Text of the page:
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6305.0 - Employee Earnings and Hours, Australia, Preliminary, May 2002  
Latest ISSUE Released at 11:30 AM (CANBERRA TIME) 10/12/2002   
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ABOUT THE PUBLICATION

The publication contains preliminary estimates obtained from a sample survey of employers conducted in May 2002. The survey is designed to provide statistics on the composition and distribution of earnings and hours of wage and salary earners, and how their pay is set. Final estimates will be published in Employee Earnings and Hours, Australia, May 2002 (cat. no. 6306.0), expected to be released in March 2003.


NOTES ON ESTIMATES


Care should be taken when comparing estimates of average weekly earnings in this publication with those published quarterly in Average Weekly Earnings, Australia (cat. no. 6302.0) because of methodological differences between the two surveys, differences in the two samples used, and the preliminary nature of these estimates. The estimates in this publication may differ from the final data to be released in Employee Earnings and Hours, Australia, May 2002
(cat. no. 6306.0).



ABS DATA AVAILABLE ON REQUEST

In addition to the information contained in this publication, a range of unpublished data is available on request. For more information on unpublished data refer to the section on ABS data available on request below.


SAMPLING ERRORS

For information on sampling errors see the Technical Notes below.


ABBREVIATIONS


ABSAustralian Bureau of Statistics
ANZSICAustralian and New Zealand Standard Industrial Classification
ASCOAustralian Standard Classification of Occupations
EEHSurvey of Employee Earnings and Hours
LFSLabour Force Survey

For further information about these and related statistics, contact Brad Pottinger on 08 9360 5305 or the National Information Service on 1300 135 070.


SUMMARY OF FINDINGS


AVERAGE WEEKLY TOTAL EARNINGS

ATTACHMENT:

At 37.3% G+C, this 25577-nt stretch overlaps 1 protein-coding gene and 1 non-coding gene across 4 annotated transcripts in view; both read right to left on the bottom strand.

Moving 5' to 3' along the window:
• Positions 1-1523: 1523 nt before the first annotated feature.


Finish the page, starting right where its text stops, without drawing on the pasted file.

COMPOSITION
  • Average weekly total earnings was $700.60 for all employees; $838.80 for male employees and $554.70 for female employees.
  • Average weekly total earnings was $897.00 for full-time adult employees, $384.30 for full-time junior employees and $334.70 for all part-time employees.
  • For full-time adult non-managerial employees the ratio of female to male average weekly ordinary time earnings was 89.2%.
  • For full-time junior non-managerial employees the ratio of female to male average weekly ordinary time earnings was 94.5%.
  • Average weekly overtime earnings for full-time non-managerial employees was $66.00 for males and $12.40 for females.


SECTOR
  • Average weekly total earnings for public sector employees were higher than those for private sector employees for all managerial and non-managerial categories except for non-managerial juniors.
  • For full-time adult non-managerial employees the ratio of female to male average weekly total earnings was 81.0% in the private sector and 88.8% in the public sector.


INDUSTRY
  • Average weekly total earnings for full-time adult non-managerial employees was highest in the Mining industry ($1,410.70) and lowest in the Accommodation, cafes and restaurants ($641.70) and Retail trade ($656.00) industries.
  • The ratio of female to male average weekly total earnings for full-time adult non-managerial employees was highest in the Accommodation, cafes and restaurants industry (95.5%) and lowest in the Personal and other services industry (70.3%).